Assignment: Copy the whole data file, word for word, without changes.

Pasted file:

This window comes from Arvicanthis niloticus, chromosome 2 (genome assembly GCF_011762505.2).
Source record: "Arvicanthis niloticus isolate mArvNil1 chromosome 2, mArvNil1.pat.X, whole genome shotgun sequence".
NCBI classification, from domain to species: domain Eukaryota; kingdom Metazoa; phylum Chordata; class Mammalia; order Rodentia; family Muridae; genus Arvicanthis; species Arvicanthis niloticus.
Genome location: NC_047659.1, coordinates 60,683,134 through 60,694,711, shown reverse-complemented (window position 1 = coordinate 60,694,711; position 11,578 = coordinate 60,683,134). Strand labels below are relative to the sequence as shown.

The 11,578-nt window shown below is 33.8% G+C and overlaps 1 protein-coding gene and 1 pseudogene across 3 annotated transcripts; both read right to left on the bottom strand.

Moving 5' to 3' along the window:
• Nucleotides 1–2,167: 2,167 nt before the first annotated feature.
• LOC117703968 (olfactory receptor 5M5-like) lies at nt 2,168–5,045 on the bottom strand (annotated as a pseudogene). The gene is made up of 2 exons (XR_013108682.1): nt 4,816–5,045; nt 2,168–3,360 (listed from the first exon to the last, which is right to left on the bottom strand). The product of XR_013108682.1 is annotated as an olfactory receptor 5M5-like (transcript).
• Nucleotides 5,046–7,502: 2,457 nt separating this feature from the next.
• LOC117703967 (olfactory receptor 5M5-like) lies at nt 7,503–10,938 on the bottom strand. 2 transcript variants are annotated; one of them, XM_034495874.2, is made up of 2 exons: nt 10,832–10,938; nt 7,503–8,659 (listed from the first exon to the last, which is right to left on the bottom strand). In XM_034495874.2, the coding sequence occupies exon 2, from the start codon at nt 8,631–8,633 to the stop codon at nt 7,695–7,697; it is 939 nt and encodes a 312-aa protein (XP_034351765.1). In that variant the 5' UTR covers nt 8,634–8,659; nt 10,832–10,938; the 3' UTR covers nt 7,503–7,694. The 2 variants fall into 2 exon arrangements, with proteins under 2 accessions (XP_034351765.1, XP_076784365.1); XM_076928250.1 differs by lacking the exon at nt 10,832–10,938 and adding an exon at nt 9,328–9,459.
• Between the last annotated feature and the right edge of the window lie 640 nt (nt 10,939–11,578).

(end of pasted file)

This window comes from Arvicanthis niloticus, chromosome 2 (genome assembly GCF_011762505.2).
Source record: "Arvicanthis niloticus isolate mArvNil1 chromosome 2, mArvNil1.pat.X, whole genome shotgun sequence".
NCBI classification, from domain to species: domain Eukaryota; kingdom Metazoa; phylum Chordata; class Mammalia; order Rodentia; family Muridae; genus Arvicanthis; species Arvicanthis niloticus.
Genome location: NC_047659.1, coordinates 60,683,134 through 60,694,711, shown reverse-complemented (window position 1 = coordinate 60,694,711; position 11,578 = coordinate 60,683,134). Strand labels below are relative to the sequence as shown.

The 11,578-nt window shown below is 33.8% G+C and overlaps 1 protein-coding gene and 1 pseudogene across 3 annotated transcripts; both read right to left on the bottom strand.

Moving 5' to 3' along the window:
• Nucleotides 1–2,167: 2,167 nt before the first annotated feature.
• LOC117703968 (olfactory receptor 5M5-like) lies at nt 2,168–5,045 on the bottom strand (annotated as a pseudogene). The gene is made up of 2 exons (XR_013108682.1): nt 4,816–5,045; nt 2,168–3,360 (listed from the first exon to the last, which is right to left on the bottom strand). The product of XR_013108682.1 is annotated as an olfactory receptor 5M5-like (transcript).
• Nucleotides 5,046–7,502: 2,457 nt separating this feature from the next.
• LOC117703967 (olfactory receptor 5M5-like) lies at nt 7,503–10,938 on the bottom strand. 2 transcript variants are annotated; one of them, XM_034495874.2, is made up of 2 exons: nt 10,832–10,938; nt 7,503–8,659 (listed from the first exon to the last, which is right to left on the bottom strand). In XM_034495874.2, the coding sequence occupies exon 2, from the start codon at nt 8,631–8,633 to the stop codon at nt 7,695–7,697; it is 939 nt and encodes a 312-aa protein (XP_034351765.1). In that variant the 5' UTR covers nt 8,634–8,659; nt 10,832–10,938; the 3' UTR covers nt 7,503–7,694. The 2 variants fall into 2 exon arrangements, with proteins under 2 accessions (XP_034351765.1, XP_076784365.1); XM_076928250.1 differs by lacking the exon at nt 10,832–10,938 and adding an exon at nt 9,328–9,459.
• Between the last annotated feature and the right edge of the window lie 640 nt (nt 10,939–11,578).